Globalfoundries held responsible for failing to provide needed safety equipment to prevent worker’s injuries during construction of its state of the art computer chip fab plant in Malta, New York.
Senior U.S. District Court Judge Lawrence E. Kahn recently issued a 21-page decision (Lawler v. Globalfoundries U.S., Inc., and M+W U.S., Inc., Case No. 1:12-CV-0327 (LEK/RFT) finding that GlobalFoundries and its general contractor, M+W U.S. Inc. (now headquartered at 125 Monroe Street in Watervliet, New York) failed to provide adequate safety equipment to Michael Lawler, a pipefitter who fell into an uncovered access hole in the floor of the building’s clean room.
The clean room, where manufacturing of computer chips takes place, is built on top of a subfloor that creates a space for wires, pipes and supply lines feeding large machines, called “tools,” which produce computer chips, the decision states.
According to court documents, in order to work at the subfloor level, 2-by-2 foot tiles of the clean room floor were removed, creating access holes that allowed workers to enter the space below.
Whenever access holes were created, GlobalFoundries and M+W’s safety rules “called for using either a non-rigid/soft barricade with a spotter, or a rigid barricade and no spotter.” However, GlobalFoundries and M+W often disregarded their own safety rules over concern that the barricades damaged the clean room floors.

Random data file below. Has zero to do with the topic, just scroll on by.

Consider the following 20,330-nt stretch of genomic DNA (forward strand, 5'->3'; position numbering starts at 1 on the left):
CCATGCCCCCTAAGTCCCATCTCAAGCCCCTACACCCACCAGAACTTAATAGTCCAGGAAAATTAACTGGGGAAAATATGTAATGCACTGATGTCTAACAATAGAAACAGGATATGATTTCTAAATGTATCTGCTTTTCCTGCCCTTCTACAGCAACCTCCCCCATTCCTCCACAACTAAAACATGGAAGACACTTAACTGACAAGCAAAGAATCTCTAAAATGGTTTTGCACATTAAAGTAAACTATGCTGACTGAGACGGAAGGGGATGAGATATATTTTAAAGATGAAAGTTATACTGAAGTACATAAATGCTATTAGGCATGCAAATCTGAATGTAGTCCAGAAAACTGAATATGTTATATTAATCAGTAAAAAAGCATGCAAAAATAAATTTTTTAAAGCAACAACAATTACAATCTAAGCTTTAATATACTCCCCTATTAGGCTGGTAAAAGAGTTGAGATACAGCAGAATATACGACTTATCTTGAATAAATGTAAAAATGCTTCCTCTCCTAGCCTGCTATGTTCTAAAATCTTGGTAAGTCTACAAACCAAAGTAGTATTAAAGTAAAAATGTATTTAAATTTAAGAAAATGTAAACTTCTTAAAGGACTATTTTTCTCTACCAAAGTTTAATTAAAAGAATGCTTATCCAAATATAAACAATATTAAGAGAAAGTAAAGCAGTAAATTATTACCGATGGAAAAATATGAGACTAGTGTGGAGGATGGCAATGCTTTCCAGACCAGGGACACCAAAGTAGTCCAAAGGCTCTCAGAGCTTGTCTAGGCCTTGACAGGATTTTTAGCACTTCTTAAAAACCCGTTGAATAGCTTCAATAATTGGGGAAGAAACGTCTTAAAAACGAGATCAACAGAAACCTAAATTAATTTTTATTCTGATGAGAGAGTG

As described in the decision, while in performance of his duties at the jobsite, Mr. Lawler was exposed to an open and unprotected access hole. Mr. Lawler was momentarily distracted by a co-worker when he accidentally stepped into the unguarded hole and landed on the subfloor below, sustaining serious injuries.
In the decision, Judge Kahn found that, while GlobalFoundries and M+W’s safety rules did not require a device or other safety measure to prevent workers like Mr. Lawler from falling into the exposed access holes, New York’s safety statute (called New York’s “Scaffold Law”) did require it.
Section 240(1) of New York’s Labor Law was enacted over a century ago to protect construction workers from being injured by falls from elevations. The law provides zero tolerance for injuries due to lack of adequate safety devices.
Margie A. Soehl, Esq., a Partner of the Albany law firm of Powers & Santola, LLP, represented Mr. Lawler. Her practice is limited to the representation of serious and catastrophically injured individuals. Margie is one of Albany, New York’s few bilingual, English-Spanish speaking attorneys.
Founded in 1987, the law firm of Powers & Santola, LLP, assists individuals in Albany and Onondaga counties and throughout New York State who have suffered serious, catastrophic injuries due to the carelessness of others. The firm primarily focuses on medical malpractice, delayed cancer diagnosis and construction site accidents. The firm’s main office is located at 39 North Pearl Street, Suite 6, Albany, NY 12207 (local phone 518-465-5995). Please contact the firm to learn more.